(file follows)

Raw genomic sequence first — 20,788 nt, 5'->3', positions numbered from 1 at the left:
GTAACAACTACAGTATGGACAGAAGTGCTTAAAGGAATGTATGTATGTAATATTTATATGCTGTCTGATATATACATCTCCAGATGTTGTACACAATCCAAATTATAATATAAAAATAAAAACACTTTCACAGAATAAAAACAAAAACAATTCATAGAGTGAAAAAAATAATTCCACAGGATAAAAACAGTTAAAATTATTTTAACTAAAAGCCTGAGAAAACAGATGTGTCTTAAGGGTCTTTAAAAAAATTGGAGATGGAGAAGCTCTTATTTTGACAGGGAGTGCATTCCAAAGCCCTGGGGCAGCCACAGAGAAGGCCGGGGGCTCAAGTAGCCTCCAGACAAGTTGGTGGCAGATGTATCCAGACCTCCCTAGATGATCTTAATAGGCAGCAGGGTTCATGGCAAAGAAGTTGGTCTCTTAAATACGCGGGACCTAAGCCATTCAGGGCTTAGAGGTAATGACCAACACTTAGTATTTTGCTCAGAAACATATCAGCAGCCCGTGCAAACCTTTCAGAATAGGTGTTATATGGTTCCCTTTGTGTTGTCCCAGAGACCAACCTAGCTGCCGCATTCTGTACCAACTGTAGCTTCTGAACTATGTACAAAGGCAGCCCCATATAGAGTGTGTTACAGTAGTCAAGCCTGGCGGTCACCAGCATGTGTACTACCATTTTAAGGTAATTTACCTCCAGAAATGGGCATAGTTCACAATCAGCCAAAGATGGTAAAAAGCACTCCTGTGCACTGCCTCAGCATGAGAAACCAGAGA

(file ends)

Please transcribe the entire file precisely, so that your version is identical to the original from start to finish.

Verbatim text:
Raw genomic sequence first — 20,788 nt, 5'->3', positions numbered from 1 at the left:
GTAACAACTACAGTATGGACAGAAGTGCTTAAAGGAATGTATGTATGTAATATTTATATGCTGTCTGATATATACATCTCCAGATGTTGTACACAATCCAAATTATAATATAAAAATAAAAACACTTTCACAGAATAAAAACAAAAACAATTCATAGAGTGAAAAAAATAATTCCACAGGATAAAAACAGTTAAAATTATTTTAACTAAAAGCCTGAGAAAACAGATGTGTCTTAAGGGTCTTTAAAAAAATTGGAGATGGAGAAGCTCTTATTTTGACAGGGAGTGCATTCCAAAGCCCTGGGGCAGCCACAGAGAAGGCCGGGGGCTCAAGTAGCCTCCAGACAAGTTGGTGGCAGATGTATCCAGACCTCCCTAGATGATCTTAATAGGCAGCAGGGTTCATGGCAAAGAAGTTGGTCTCTTAAATACGCGGGACCTAAGCCATTCAGGGCTTAGAGGTAATGACCAACACTTAGTATTTTGCTCAGAAACATATCAGCAGCCCGTGCAAACCTTTCAGAATAGGTGTTATATGGTTCCCTTTGTGTTGTCCCAGAGACCAACCTAGCTGCCGCATTCTGTACCAACTGTAGCTTCTGAACTATGTACAAAGGCAGCCCCATATAGAGTGTGTTACAGTAGTCAAGCCTGGCGGTCACCAGCATGTGTACTACCATTTTAAGGTAATTTACCTCCAGAAATGGGCATAGTTCACAATCAGCCAAAGATGGTAAAAAGCACTCCTGTGCACTGCCTCAGCATGAGAAACCAGAGA